In this Earth Exploration Toolbook chapter, students select, explore, and analyze satellite imagery. They do so in the context of a case study of the origins of atmospheric carbon monoxide and aerosols, tiny solid airborne particles such as smoke from forest fires and dust from desert wind storms. They use the software tool ImageJ to animate a year of monthly images of aerosol data and then compare the animation to one created for monthly images of carbon monoxide data.
In this hands-on activity, participants learn the characteristics of the five layers of the atmosphere and make illustrations to represent them. They roll the drawings and place them in clear plastic cylinders, and then stack the cylinders to make a model column of the atmosphere.
This video illustrates how atmospheric particles, or aerosols (such as black carbon, sulfates, dust, fog), can affect the energy balance of Earth regionally, and the implications for surface temperature warming and cooling.
This is the most recent assessment of ozone depletion. Produced by the WMO and UNEP every four years since 1985, the assessment is the work of over 300 scientists including some from NOAA. The 2010 report highlights advances in the understanding of the role greenhouse gases play in ozone alteration. It also includes updated information for policymakers including ozone projections for the 21st century.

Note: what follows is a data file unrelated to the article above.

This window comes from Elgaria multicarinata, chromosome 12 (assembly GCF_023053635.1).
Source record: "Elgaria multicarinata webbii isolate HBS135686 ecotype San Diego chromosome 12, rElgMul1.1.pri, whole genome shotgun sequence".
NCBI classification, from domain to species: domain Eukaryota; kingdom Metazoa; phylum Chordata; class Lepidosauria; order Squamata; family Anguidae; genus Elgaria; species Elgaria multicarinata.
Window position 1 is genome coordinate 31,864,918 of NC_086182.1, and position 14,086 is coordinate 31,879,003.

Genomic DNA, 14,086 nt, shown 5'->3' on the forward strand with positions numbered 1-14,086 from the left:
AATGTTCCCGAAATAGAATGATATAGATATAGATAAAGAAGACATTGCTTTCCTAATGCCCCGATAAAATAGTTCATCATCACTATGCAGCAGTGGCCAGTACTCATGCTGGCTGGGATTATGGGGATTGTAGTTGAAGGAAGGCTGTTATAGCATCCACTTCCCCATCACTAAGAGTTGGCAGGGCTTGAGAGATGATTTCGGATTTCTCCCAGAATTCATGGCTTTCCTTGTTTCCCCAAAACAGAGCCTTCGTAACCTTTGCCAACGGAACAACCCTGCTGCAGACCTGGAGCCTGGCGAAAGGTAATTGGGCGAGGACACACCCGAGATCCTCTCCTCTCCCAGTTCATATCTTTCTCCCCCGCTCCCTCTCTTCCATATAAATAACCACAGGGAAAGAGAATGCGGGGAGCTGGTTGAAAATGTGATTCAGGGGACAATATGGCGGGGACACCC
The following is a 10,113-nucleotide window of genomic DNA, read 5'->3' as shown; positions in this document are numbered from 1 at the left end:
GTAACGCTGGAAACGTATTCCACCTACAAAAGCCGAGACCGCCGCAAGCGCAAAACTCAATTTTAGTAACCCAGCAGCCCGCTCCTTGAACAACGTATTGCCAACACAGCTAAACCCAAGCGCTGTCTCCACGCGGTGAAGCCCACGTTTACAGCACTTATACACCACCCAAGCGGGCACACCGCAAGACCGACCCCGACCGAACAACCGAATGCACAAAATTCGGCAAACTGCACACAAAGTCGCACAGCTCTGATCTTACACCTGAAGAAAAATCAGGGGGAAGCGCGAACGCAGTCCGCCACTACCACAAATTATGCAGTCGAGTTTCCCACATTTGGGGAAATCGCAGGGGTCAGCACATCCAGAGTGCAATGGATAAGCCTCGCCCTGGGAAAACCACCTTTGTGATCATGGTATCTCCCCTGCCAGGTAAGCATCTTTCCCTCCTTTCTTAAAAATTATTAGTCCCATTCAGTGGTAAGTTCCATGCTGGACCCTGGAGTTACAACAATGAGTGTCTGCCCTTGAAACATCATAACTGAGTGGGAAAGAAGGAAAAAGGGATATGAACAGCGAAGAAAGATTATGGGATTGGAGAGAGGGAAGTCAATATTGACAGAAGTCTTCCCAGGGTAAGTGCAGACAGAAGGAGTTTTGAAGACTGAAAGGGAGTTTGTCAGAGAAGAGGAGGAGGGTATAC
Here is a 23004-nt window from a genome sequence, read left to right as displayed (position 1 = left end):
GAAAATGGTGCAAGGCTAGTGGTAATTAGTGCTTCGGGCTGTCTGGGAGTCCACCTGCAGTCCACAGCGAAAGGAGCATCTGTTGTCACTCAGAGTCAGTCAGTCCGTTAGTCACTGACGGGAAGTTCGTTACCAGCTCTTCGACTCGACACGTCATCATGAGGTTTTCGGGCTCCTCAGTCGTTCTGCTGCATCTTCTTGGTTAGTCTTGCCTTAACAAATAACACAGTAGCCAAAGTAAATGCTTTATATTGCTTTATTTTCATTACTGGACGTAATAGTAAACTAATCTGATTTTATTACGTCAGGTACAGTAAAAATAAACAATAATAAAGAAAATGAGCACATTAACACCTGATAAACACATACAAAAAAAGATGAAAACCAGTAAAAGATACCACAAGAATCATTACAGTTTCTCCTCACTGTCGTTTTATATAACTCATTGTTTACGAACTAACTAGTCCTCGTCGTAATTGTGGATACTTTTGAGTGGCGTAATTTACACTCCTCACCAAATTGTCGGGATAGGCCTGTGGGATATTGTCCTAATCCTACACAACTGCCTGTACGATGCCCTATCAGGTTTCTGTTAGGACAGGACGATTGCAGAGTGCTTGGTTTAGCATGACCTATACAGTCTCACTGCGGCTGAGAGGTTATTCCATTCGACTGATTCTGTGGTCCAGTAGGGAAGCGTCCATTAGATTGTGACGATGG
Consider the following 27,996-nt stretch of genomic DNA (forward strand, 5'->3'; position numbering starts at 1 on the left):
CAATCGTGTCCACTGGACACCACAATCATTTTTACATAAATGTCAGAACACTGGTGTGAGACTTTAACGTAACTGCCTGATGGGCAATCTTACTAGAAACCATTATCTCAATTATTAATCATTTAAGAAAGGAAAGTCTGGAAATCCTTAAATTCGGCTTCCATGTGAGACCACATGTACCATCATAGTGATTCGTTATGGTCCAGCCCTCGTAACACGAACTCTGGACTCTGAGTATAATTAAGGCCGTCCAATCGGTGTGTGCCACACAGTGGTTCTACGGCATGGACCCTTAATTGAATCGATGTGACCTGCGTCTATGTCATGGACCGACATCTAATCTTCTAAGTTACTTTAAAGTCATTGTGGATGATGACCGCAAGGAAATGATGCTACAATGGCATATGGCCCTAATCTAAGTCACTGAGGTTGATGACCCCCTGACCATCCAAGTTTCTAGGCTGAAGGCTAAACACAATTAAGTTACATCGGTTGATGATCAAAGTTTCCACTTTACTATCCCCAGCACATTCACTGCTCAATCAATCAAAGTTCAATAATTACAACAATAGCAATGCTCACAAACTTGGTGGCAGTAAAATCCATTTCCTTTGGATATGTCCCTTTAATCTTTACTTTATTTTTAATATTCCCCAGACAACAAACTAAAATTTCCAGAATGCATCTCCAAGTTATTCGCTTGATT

Atmospheric Aerosol Properties and Climate Impacts
January 15, 2009
A detailed look at global distributions and properties of airborne particles known as "aerosols." The report examines the various ways in which aerosols influence climate, and the uncertainties in our ability to observe and measure these particles' impact on the climate system.
Climate Projections Based on Emissions Scenarios for Long-Lived and Short-Lived Radiatively Active Gases and Aerosols
September 3, 2008
An assessment of the effects of short-lived gases and particles in the atmosphere. They can significantly change regional surface temperatures. By the year 2100 short-lived gases and particles may account for as much as 40 percent of the warming over the continental U.S. in summertime.
Scenarios of Greenhouse Gas Emissions and Atmospheric Concentrations
June 30, 2007
The findings presented in this report draw from scenarios designed to stabilize the influence of a suite of greenhouse gases. Three climate-modeling groups independently developed a reference scenario and then developed four contrasting stabilization scenarios for comparison.
Temperature Trends in the Lower Atmosphere: Steps for Understanding and Reconciling Differences
March 31, 2006
This report addresses previously identified discrepancies between observations and simulations of surface and atmospheric temperature trends. It is an important revision to the conclusions of earlier reports from the U.S. National Research Council and the IPCC.